From Breaking Out: An Eduardo Castrillo Sculptural Tour
by Alfredo Roces, 1995, Inyan Publishing
Castrillo give collectors a wide range of sculptured abstract pieces and rectangles in dazzling range of metal finishes: oxidized bronze, polish brass, chrome plated steel, rusty iron, polymer coat. In the case of his movables, the sculpture could be made to sit up or prostrate in enough postures to satisfy even the most jaded viewers.
Dr. Rodolfo Paras Perez, Phd, Art Critic and Historian
Castrillo’s exhibit…is a metallic visual treat of angled lines and heaving planes. Some pieces hug the wall like jewellery. Some walled the viewers in with an experiential cave-like presence …Like most of Castrillo’s pieces, this one is metal: welded and given a brown, bituminous finish–it covered one room in the gallery, wall to wall and floor to ceiling. People walked into the cave, transforming the work as they themselves are transformed by it: all are engulfed by the work as they also effaced the work somehow. Yet the presence of each is keenly felt. Art becomes situational. These are people in and about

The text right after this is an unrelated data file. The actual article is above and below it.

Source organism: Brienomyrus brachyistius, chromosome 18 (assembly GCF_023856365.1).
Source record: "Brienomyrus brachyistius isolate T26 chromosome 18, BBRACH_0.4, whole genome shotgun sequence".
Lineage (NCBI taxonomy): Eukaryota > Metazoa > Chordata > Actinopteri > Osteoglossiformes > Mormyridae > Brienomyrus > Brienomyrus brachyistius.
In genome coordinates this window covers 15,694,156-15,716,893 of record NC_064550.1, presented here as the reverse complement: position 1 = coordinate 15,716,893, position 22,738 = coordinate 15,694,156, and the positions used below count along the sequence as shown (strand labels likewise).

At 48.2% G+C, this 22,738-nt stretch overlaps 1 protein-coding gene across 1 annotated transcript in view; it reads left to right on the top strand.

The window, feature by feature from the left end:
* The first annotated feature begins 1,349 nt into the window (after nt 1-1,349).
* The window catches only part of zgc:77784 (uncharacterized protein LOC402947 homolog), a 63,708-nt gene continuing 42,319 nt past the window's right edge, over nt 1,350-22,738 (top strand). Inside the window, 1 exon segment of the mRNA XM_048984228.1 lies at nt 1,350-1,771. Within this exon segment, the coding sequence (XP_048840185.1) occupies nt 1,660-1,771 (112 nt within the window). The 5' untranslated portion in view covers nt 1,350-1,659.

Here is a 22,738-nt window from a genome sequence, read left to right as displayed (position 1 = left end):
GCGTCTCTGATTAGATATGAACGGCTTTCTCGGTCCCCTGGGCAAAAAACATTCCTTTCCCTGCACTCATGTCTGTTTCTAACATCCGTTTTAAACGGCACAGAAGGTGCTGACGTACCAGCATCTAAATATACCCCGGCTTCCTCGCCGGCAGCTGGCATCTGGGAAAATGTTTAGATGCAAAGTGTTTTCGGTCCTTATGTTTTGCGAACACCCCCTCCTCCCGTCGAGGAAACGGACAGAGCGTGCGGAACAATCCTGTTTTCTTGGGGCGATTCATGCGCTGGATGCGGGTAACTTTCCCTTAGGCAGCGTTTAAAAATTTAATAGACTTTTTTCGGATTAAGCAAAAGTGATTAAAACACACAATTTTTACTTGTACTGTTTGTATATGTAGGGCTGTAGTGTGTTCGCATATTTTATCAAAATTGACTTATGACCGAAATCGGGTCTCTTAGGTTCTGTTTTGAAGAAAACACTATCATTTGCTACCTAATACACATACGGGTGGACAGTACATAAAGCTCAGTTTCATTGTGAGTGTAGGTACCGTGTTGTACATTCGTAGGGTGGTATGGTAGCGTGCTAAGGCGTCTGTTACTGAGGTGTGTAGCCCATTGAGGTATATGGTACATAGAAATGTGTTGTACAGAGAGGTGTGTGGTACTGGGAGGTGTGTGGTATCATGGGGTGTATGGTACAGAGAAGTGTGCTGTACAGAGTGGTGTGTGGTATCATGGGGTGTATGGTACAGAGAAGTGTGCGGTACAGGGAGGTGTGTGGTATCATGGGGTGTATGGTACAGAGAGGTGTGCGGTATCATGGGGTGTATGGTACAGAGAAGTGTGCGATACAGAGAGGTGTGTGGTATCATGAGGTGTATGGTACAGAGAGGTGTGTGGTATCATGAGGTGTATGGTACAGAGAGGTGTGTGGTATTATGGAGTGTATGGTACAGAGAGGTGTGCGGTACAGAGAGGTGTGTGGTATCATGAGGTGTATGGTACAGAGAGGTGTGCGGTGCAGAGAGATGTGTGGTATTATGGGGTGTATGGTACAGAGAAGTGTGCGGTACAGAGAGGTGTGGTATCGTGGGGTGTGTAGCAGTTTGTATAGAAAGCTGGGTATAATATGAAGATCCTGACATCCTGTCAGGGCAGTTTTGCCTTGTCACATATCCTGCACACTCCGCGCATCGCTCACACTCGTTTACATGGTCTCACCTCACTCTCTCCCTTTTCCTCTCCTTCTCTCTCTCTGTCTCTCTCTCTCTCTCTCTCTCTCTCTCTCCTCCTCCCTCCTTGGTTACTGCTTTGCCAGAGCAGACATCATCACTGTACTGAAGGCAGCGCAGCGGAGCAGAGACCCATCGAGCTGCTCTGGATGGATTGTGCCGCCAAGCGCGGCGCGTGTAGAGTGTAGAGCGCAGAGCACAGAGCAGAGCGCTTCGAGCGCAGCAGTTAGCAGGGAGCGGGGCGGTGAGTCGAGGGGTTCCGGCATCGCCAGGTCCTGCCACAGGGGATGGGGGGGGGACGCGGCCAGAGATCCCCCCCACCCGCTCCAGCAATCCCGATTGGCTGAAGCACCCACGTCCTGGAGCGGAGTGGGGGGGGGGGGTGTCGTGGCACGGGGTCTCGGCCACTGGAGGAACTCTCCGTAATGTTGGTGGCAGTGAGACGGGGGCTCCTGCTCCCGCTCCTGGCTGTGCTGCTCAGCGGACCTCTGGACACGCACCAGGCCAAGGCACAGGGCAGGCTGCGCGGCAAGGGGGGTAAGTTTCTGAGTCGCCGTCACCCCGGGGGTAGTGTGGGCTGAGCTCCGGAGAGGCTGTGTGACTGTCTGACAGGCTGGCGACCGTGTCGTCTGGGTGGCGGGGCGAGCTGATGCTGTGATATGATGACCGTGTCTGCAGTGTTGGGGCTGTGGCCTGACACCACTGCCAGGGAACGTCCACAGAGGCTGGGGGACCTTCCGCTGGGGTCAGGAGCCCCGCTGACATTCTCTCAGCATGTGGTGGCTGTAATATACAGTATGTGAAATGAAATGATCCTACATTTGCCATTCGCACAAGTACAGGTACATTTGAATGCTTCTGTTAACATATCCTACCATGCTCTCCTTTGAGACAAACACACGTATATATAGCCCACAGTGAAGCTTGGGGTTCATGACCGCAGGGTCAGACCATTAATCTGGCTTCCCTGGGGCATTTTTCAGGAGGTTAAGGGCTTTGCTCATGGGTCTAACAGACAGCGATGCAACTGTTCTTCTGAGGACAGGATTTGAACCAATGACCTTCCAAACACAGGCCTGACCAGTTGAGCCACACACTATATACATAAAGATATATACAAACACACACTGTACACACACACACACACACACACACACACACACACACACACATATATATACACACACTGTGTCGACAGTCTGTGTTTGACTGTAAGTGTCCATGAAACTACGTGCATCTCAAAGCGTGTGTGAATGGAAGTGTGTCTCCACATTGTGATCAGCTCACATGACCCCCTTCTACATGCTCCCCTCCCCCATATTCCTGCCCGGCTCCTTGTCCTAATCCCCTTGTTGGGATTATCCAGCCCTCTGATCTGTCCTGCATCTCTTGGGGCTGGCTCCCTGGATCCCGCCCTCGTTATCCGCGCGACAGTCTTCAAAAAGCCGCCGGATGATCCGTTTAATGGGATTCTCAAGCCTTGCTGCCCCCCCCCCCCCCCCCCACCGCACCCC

sculpture and the sculptures stashing people. Art is no longer simply an object, a monument nor perhaps even just an environment, but a total situation.
Leonidas V. Benesa, Art Critic
From a critical appreciation Castrillo at Station 14
Catalogue of the Movable Planes and Shapes Exhibit 1974
The works are called “Movable Planes and Shapes”, 25 of them, all bronze with different finishes…
Two exhibits ago it was plexiglass and chrome together, the transparent and reflective qualities of the materials possibly underscoring the artist’s concern with light, and its sister element, color.
Last year’s was all chrome, highly finished with its many facets acting like mirrors for the environment both inner and outer…In the spirit of environmental and situational art, the new works are also meant to be movable and therefore portable even by one person. Possibly with the human body as analogue, each of the “free-standing” movables was made to have at least seven ways of being presented.